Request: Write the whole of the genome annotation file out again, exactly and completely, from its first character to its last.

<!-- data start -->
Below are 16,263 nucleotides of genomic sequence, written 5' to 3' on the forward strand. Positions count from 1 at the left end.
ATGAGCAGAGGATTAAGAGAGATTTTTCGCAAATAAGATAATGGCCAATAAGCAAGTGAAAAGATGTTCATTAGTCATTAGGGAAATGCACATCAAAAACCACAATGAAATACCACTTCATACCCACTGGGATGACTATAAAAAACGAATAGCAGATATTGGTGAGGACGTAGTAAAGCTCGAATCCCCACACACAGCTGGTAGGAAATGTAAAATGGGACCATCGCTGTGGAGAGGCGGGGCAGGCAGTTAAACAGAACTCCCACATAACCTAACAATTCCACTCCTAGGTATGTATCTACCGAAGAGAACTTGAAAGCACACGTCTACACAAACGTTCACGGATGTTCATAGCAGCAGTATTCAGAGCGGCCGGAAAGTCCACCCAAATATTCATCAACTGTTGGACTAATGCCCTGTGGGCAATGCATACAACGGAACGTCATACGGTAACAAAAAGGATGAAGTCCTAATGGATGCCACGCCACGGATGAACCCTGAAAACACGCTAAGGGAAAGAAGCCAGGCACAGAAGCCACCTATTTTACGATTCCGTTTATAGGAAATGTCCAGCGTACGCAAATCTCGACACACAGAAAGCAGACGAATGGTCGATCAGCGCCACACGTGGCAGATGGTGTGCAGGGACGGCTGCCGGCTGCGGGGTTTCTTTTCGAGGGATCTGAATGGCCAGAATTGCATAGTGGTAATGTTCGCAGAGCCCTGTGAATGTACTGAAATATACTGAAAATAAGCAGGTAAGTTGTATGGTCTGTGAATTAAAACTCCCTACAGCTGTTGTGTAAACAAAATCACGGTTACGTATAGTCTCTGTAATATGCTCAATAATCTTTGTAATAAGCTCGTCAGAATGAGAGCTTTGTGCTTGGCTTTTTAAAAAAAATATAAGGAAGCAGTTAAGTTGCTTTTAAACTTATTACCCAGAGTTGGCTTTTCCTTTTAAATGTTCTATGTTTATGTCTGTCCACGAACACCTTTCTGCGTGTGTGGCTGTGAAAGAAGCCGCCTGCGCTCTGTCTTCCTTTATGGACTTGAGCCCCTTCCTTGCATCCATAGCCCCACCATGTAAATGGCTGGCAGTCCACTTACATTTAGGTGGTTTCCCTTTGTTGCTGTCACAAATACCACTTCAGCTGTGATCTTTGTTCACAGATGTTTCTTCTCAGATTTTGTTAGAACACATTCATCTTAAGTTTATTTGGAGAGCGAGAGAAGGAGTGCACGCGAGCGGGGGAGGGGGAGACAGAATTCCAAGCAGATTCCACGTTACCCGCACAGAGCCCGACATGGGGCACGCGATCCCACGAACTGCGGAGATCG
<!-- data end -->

Below are 16,263 nucleotides of genomic sequence, written 5' to 3' on the forward strand. Positions count from 1 at the left end.
ATGAGCAGAGGATTAAGAGAGATTTTTCGCAAATAAGATAATGGCCAATAAGCAAGTGAAAAGATGTTCATTAGTCATTAGGGAAATGCACATCAAAAACCACAATGAAATACCACTTCATACCCACTGGGATGACTATAAAAAACGAATAGCAGATATTGGTGAGGACGTAGTAAAGCTCGAATCCCCACACACAGCTGGTAGGAAATGTAAAATGGGACCATCGCTGTGGAGAGGCGGGGCAGGCAGTTAAACAGAACTCCCACATAACCTAACAATTCCACTCCTAGGTATGTATCTACCGAAGAGAACTTGAAAGCACACGTCTACACAAACGTTCACGGATGTTCATAGCAGCAGTATTCAGAGCGGCCGGAAAGTCCACCCAAATATTCATCAACTGTTGGACTAATGCCCTGTGGGCAATGCATACAACGGAACGTCATACGGTAACAAAAAGGATGAAGTCCTAATGGATGCCACGCCACGGATGAACCCTGAAAACACGCTAAGGGAAAGAAGCCAGGCACAGAAGCCACCTATTTTACGATTCCGTTTATAGGAAATGTCCAGCGTACGCAAATCTCGACACACAGAAAGCAGACGAATGGTCGATCAGCGCCACACGTGGCAGATGGTGTGCAGGGACGGCTGCCGGCTGCGGGGTTTCTTTTCGAGGGATCTGAATGGCCAGAATTGCATAGTGGTAATGTTCGCAGAGCCCTGTGAATGTACTGAAATATACTGAAAATAAGCAGGTAAGTTGTATGGTCTGTGAATTAAAACTCCCTACAGCTGTTGTGTAAACAAAATCACGGTTACGTATAGTCTCTGTAATATGCTCAATAATCTTTGTAATAAGCTCGTCAGAATGAGAGCTTTGTGCTTGGCTTTTTAAAAAAAATATAAGGAAGCAGTTAAGTTGCTTTTAAACTTATTACCCAGAGTTGGCTTTTCCTTTTAAATGTTCTATGTTTATGTCTGTCCACGAACACCTTTCTGCGTGTGTGGCTGTGAAAGAAGCCGCCTGCGCTCTGTCTTCCTTTATGGACTTGAGCCCCTTCCTTGCATCCATAGCCCCACCATGTAAATGGCTGGCAGTCCACTTACATTTAGGTGGTTTCCCTTTGTTGCTGTCACAAATACCACTTCAGCTGTGATCTTTGTTCACAGATGTTTCTTCTCAGATTTTGTTAGAACACATTCATCTTAAGTTTATTTGGAGAGCGAGAGAAGGAGTGCACGCGAGCGGGGGAGGGGGAGACAGAATTCCAAGCAGATTCCACGTTACCCGCACAGAGCCCGACATGGGGCACGCGATCCCACGAACTGCGGAGATCG